To what end? Does being a writer mean you have to have an endgame?

If I were a sculptor… but then again no, that’s not a good way to start off this post. Let me try this again for you.

Doing something you love but not getting paid for it generally makes you a “hobbyist”. If I set up an easel in my garage and painted, or I strapped a camera around my neck and traversed hilltops and valleys to take picturesque landscapes… or even if I took pride in a small corner of the garden and made a whimsical little area for fairies and goblins… Heck, if I made something with LEGO that wasn’t to the manufacturer’s design and displayed it on my mantle I would mostly likely be greeted with comments on what a wonderfully creative little hobby I had.

My occupation in retail is not something I want to define me to others, and writing is too much a part of who I am for me to really label it a hobby, but if you tell someone you’re a writer, invariably they’ll ask you; “are you published?” There has to be an endgame for writers in the eyes of non-writers it seems. I didn’t tell people I was a writer because to answer their go to question in the negative resulted in me having to go on the defensive, and to avoid feeling like a failure. We aren’t allowed to just be able to write for ourselves for the pure creativity in it. For the pleasure and the incredible sense of wellbeing we get from it alone.

I should at this point state that when I say I am not published, that is to say I have not attempted to get any of my creative writing published. In the late nineties I did contribute to a weekly e-mail newsletter reviewing episodes of US television shows. I also had an article on a now defunct US-based sports website in the early noughties on the subject of professional wrestling, and currently have reviews of CDs and DVDs printed in Trucking magazine (available monthly from all good newsagents).

“You play an instrument but you aren’t in a band? Do you have a record deal yet?” It just doesn’t get asked.

I can’t draw, paint, sing, dance, act, play an instrument – writing is my own personal creative outlet. I write because I love to write. Truly love it.

So, to what end? Can “for the sake of it” not be enough? That’s not to say that at some point down the road my aspirations will change, but that shouldn’t invalidate or belittle my desires now to just be able to express myself through writing for pleasure, to want to get better and better at it, as anyone practising anything would wish to do. To have a fun with it.

I’m only a hobbyist by definition. In my heart, I am a writer.

Planning For A Writing Life

There are loads of reasons to be a regular writer. Writing regularly makes you a stronger writer. Writing regularly makes you a more focused writer. It helps with memory and recall, and with spelling, grammar and punctuation. It can be rewarding. It provides structure. It’s brain exercise, and that can only be a good thing.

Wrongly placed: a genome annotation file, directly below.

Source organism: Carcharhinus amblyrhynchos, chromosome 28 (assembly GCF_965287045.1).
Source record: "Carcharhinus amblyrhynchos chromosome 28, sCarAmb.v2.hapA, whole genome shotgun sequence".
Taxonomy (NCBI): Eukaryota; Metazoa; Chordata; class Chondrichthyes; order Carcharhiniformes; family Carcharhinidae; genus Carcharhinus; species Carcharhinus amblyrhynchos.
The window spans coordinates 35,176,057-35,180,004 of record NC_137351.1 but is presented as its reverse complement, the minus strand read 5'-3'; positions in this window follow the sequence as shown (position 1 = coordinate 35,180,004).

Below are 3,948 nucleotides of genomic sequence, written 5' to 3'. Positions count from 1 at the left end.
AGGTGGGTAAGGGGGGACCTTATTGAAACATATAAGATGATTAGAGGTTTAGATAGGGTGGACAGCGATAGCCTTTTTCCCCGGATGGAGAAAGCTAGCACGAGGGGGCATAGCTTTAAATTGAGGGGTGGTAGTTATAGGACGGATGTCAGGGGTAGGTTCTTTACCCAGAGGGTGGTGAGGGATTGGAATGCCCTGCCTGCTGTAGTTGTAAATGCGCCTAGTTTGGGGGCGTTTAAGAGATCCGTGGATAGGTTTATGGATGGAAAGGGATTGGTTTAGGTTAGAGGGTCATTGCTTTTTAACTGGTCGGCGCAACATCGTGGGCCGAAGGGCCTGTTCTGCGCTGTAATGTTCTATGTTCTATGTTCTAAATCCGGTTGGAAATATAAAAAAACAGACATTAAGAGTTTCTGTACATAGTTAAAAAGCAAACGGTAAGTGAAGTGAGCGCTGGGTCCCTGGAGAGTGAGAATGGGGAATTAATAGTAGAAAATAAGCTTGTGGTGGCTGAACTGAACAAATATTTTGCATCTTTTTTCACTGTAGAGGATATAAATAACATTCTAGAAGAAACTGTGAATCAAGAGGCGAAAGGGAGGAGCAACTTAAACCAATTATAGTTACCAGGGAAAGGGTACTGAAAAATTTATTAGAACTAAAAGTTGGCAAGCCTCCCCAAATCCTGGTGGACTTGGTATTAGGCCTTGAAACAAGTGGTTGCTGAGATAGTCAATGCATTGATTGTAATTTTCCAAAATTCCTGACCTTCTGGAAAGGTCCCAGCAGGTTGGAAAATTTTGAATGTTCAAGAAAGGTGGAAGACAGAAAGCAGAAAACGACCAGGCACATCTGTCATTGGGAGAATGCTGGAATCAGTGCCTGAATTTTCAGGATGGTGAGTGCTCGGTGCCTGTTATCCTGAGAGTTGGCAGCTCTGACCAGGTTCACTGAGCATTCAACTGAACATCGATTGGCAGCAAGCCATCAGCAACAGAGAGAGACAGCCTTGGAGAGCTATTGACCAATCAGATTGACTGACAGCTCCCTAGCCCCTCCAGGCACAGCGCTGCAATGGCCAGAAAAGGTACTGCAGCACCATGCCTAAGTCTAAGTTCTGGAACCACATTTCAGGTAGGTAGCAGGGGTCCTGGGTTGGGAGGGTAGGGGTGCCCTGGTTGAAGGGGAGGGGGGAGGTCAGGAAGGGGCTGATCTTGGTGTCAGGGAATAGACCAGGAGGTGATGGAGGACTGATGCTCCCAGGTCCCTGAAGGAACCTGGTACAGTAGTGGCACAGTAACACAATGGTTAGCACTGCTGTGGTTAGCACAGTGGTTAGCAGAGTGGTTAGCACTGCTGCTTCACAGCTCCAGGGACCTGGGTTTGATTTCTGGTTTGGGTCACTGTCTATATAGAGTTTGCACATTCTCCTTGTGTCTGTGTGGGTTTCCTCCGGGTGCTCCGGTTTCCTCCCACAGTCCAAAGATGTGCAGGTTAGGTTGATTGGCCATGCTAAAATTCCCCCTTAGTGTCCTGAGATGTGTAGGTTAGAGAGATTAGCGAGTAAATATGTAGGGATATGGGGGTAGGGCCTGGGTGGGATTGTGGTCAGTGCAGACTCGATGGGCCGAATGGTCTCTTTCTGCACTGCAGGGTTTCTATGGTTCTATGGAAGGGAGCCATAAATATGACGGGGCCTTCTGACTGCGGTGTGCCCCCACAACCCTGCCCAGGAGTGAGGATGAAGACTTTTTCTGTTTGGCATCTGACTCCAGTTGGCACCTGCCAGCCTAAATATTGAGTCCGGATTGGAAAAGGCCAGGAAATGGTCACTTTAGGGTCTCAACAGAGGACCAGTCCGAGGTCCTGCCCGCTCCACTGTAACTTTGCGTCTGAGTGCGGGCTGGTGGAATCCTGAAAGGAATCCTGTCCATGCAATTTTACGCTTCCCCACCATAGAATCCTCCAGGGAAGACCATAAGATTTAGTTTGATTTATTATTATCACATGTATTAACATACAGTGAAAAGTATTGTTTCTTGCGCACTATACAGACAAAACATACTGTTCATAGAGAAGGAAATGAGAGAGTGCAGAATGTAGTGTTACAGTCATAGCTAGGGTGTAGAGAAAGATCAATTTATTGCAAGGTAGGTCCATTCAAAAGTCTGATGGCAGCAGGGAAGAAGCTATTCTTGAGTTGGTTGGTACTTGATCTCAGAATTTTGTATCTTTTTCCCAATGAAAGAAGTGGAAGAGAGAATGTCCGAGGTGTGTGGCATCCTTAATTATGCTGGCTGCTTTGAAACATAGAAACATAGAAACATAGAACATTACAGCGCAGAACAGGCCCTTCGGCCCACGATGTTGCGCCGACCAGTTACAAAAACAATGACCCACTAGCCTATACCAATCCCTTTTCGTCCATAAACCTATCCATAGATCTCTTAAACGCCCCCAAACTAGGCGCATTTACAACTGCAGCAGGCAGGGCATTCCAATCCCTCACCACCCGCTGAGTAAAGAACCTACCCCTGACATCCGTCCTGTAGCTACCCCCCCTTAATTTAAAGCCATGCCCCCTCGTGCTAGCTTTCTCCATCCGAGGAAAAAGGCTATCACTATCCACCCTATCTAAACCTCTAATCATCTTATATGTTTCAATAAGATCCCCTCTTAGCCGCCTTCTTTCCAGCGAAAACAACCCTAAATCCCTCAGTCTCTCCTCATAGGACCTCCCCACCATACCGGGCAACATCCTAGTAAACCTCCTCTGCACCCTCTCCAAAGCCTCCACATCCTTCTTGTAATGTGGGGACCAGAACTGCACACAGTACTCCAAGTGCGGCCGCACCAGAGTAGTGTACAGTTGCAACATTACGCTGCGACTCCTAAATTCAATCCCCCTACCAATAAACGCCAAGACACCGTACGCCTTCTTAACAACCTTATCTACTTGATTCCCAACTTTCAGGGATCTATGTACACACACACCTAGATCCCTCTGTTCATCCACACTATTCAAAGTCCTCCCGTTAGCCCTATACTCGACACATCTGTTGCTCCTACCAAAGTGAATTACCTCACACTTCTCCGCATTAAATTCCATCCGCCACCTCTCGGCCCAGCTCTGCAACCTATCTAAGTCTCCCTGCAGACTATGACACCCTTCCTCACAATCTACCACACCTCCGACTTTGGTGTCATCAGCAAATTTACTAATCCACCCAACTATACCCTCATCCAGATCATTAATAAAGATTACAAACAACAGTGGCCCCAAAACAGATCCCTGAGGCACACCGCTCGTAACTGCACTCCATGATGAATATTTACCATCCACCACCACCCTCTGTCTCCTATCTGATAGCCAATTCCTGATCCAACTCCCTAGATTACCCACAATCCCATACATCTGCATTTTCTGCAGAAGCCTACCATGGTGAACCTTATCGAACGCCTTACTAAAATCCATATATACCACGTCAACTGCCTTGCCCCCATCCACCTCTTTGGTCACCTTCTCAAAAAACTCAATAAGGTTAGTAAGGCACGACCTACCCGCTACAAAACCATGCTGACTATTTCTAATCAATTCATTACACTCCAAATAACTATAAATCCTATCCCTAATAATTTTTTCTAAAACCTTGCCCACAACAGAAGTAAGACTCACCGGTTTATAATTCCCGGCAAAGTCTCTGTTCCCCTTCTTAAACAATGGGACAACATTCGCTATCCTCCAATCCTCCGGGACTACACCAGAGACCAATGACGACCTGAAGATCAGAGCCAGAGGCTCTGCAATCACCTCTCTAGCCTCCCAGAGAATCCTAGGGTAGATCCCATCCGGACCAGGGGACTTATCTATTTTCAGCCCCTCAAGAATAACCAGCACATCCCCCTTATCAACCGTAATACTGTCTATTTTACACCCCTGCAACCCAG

Trouble is, it’s not always easy to get into the swing of regular writing. I’ve struggled with it in the past, and I still do. We all have down-times. Things happen in everyday life that are our of our control, and sometimes writing is simply impossible. Once you fall out of your stride, it’s damn hard getting back into it.

But there are things you can do to ease you into a writing life. And if you plan to have a writing career, you really can’t afford not to write regularly.

A lot of people write either to a word count or a set time per day.

Start small, aim for something reasonable like 250 words per day. Young adult author Holly Black breaks down how she wrote her bestselling YA novel (part three in a trilogy) Black Heart here. In her post, she shows her daily word count for the four months it took her to write the book. Most are quite modest—sometimes she writes 300-400 words a day, but she writes regularly and so she’s able to finish a first draft efficiently. A lot of people aim for more than 250-500 words per day. If you can manage 1000 words, in two months you’ll have a novel. I know, it sounds easy when put like that, but often it’s far from easy. It’s not impossible though.

There are a couple of extra things you can try if you’re finding it hard to write daily:

First, figure out your optimal time to write. Some people are morning brains, and some are evening brains. There will probably be a time of day when you’re more productive—the creativity flows much quicker and more fluidly. Experiment. See what feels comfortable. You might also find that there’s no real optimal time, and even snagging an hour or two here or there is difficult. But if you really want to be a regular writer, you’ll find time. You’ll steal it. You’ll catch it in a dark alley and beat it up until it works with you.